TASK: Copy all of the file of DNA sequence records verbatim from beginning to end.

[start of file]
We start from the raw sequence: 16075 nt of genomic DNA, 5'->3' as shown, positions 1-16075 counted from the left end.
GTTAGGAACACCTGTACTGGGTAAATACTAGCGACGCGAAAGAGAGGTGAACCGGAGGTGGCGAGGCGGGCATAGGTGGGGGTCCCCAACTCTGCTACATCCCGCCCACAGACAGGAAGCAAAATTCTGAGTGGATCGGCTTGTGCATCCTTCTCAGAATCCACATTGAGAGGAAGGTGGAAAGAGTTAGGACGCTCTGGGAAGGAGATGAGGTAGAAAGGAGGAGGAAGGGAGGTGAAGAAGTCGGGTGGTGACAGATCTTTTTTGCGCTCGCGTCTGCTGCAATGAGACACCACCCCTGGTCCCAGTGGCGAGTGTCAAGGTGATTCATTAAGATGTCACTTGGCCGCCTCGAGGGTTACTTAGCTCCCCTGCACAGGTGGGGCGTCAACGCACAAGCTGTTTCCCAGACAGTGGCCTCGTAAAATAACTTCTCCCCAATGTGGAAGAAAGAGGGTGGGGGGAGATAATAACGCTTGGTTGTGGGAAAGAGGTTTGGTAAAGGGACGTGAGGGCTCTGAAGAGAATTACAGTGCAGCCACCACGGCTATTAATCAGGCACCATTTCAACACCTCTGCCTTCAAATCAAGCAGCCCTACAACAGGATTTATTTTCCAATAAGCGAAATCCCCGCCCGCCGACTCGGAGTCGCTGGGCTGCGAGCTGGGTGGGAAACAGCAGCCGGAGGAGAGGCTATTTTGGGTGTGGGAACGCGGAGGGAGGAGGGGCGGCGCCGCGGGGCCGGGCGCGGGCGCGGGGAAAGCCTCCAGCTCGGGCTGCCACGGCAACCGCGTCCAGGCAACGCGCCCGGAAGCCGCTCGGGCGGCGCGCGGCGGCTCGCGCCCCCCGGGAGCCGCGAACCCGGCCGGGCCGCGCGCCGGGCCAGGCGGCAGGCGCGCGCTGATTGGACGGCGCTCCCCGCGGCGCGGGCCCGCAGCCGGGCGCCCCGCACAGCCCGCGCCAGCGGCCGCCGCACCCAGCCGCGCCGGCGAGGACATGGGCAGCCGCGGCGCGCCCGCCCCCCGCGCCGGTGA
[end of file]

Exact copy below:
We start from the raw sequence: 16075 nt of genomic DNA, 5'->3' as shown, positions 1-16075 counted from the left end.
GTTAGGAACACCTGTACTGGGTAAATACTAGCGACGCGAAAGAGAGGTGAACCGGAGGTGGCGAGGCGGGCATAGGTGGGGGTCCCCAACTCTGCTACATCCCGCCCACAGACAGGAAGCAAAATTCTGAGTGGATCGGCTTGTGCATCCTTCTCAGAATCCACATTGAGAGGAAGGTGGAAAGAGTTAGGACGCTCTGGGAAGGAGATGAGGTAGAAAGGAGGAGGAAGGGAGGTGAAGAAGTCGGGTGGTGACAGATCTTTTTTGCGCTCGCGTCTGCTGCAATGAGACACCACCCCTGGTCCCAGTGGCGAGTGTCAAGGTGATTCATTAAGATGTCACTTGGCCGCCTCGAGGGTTACTTAGCTCCCCTGCACAGGTGGGGCGTCAACGCACAAGCTGTTTCCCAGACAGTGGCCTCGTAAAATAACTTCTCCCCAATGTGGAAGAAAGAGGGTGGGGGGAGATAATAACGCTTGGTTGTGGGAAAGAGGTTTGGTAAAGGGACGTGAGGGCTCTGAAGAGAATTACAGTGCAGCCACCACGGCTATTAATCAGGCACCATTTCAACACCTCTGCCTTCAAATCAAGCAGCCCTACAACAGGATTTATTTTCCAATAAGCGAAATCCCCGCCCGCCGACTCGGAGTCGCTGGGCTGCGAGCTGGGTGGGAAACAGCAGCCGGAGGAGAGGCTATTTTGGGTGTGGGAACGCGGAGGGAGGAGGGGCGGCGCCGCGGGGCCGGGCGCGGGCGCGGGGAAAGCCTCCAGCTCGGGCTGCCACGGCAACCGCGTCCAGGCAACGCGCCCGGAAGCCGCTCGGGCGGCGCGCGGCGGCTCGCGCCCCCCGGGAGCCGCGAACCCGGCCGGGCCGCGCGCCGGGCCAGGCGGCAGGCGCGCGCTGATTGGACGGCGCTCCCCGCGGCGCGGGCCCGCAGCCGGGCGCCCCGCACAGCCCGCGCCAGCGGCCGCCGCACCCAGCCGCGCCGGCGAGGACATGGGCAGCCGCGGCGCGCCCGCCCCCCGCGCCGGTGA